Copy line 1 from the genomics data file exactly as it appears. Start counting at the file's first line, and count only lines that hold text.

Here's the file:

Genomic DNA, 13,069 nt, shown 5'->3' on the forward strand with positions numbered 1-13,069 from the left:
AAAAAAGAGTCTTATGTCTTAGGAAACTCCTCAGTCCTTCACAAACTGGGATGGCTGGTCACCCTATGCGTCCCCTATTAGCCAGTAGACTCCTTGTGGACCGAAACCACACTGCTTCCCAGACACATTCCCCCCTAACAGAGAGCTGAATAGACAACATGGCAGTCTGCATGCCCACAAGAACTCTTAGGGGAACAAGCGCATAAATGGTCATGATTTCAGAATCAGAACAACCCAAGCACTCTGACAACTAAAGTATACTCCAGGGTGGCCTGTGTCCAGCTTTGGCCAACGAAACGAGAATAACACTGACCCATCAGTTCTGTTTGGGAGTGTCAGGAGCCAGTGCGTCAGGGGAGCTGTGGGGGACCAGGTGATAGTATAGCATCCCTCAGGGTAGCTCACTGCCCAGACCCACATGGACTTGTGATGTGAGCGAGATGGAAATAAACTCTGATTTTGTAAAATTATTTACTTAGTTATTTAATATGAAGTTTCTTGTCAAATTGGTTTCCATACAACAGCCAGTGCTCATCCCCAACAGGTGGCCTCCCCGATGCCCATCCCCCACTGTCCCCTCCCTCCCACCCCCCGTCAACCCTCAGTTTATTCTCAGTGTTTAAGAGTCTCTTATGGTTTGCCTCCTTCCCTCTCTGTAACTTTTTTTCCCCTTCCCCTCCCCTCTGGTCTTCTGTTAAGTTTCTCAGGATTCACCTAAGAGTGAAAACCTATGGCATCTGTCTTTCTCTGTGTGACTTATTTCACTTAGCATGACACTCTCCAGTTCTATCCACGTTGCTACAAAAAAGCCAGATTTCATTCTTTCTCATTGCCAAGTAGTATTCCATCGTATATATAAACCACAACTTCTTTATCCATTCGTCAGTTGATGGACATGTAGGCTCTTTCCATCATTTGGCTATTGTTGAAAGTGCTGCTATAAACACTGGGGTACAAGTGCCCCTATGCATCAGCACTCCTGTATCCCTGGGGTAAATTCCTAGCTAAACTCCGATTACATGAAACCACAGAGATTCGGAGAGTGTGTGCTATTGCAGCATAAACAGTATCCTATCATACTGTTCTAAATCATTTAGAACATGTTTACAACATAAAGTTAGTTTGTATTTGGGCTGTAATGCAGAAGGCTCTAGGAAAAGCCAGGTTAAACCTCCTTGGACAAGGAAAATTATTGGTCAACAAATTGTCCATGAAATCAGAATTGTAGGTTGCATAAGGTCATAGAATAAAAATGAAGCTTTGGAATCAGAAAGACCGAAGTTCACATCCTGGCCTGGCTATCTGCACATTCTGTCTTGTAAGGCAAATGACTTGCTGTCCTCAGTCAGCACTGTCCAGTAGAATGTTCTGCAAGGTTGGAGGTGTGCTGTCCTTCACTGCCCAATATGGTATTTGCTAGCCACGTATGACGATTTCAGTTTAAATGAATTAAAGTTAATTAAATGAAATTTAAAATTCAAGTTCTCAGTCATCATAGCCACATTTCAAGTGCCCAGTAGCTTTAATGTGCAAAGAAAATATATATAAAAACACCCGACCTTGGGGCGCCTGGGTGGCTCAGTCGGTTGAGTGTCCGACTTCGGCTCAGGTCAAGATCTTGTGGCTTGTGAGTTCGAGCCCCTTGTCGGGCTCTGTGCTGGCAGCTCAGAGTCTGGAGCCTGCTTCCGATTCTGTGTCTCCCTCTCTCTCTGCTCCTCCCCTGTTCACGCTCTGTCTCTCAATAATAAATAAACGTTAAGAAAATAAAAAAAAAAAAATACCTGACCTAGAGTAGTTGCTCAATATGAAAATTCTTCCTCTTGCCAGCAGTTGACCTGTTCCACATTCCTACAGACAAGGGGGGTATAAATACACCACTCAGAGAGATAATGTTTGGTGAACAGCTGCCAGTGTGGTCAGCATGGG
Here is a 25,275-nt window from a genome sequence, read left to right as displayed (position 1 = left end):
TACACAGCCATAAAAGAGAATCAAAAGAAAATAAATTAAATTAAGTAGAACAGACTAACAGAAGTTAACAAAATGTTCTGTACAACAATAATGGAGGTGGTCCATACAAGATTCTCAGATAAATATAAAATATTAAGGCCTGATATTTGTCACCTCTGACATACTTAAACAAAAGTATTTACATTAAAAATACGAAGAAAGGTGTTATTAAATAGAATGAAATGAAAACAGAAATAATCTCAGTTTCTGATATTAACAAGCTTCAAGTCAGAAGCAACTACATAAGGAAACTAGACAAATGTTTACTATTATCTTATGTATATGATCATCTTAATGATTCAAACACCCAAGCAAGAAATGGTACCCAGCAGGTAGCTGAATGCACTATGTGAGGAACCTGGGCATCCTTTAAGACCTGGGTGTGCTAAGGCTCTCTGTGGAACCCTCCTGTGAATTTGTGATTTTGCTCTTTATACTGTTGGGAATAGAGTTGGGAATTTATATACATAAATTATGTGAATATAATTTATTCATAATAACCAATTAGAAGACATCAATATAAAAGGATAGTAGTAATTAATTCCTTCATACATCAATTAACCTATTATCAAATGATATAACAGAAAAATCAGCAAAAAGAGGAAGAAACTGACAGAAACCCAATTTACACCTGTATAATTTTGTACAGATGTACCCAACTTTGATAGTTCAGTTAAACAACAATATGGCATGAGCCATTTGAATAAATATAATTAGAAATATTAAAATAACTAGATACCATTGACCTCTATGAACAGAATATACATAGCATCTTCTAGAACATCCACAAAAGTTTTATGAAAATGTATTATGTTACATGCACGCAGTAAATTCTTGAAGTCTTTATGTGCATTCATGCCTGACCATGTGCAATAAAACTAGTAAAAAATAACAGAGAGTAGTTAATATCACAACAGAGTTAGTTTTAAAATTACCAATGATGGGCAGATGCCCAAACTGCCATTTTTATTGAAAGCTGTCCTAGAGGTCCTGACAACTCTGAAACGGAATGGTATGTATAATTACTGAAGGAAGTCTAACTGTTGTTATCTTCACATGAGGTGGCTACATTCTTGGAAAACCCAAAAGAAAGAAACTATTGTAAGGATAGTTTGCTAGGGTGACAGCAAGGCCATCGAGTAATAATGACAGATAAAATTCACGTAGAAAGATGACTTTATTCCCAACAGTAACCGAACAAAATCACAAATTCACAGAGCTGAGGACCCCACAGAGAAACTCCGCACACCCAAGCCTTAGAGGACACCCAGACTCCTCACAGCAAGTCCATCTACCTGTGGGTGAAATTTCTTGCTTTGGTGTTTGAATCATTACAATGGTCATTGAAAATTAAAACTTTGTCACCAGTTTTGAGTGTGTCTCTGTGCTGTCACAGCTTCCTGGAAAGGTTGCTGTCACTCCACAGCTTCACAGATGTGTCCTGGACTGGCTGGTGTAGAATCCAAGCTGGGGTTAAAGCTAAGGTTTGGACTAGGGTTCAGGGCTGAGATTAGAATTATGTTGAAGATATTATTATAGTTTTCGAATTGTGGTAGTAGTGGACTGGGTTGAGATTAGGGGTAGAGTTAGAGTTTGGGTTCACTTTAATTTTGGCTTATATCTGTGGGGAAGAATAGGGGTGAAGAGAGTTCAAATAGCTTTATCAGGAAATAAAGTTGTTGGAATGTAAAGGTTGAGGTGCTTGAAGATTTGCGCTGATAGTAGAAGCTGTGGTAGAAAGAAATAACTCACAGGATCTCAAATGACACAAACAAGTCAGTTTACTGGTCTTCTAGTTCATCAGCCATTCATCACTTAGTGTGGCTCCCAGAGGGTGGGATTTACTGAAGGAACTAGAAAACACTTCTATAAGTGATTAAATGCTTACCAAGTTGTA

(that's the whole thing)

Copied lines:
Genomic DNA, 13,069 nt, shown 5'->3' on the forward strand with positions numbered 1-13,069 from the left: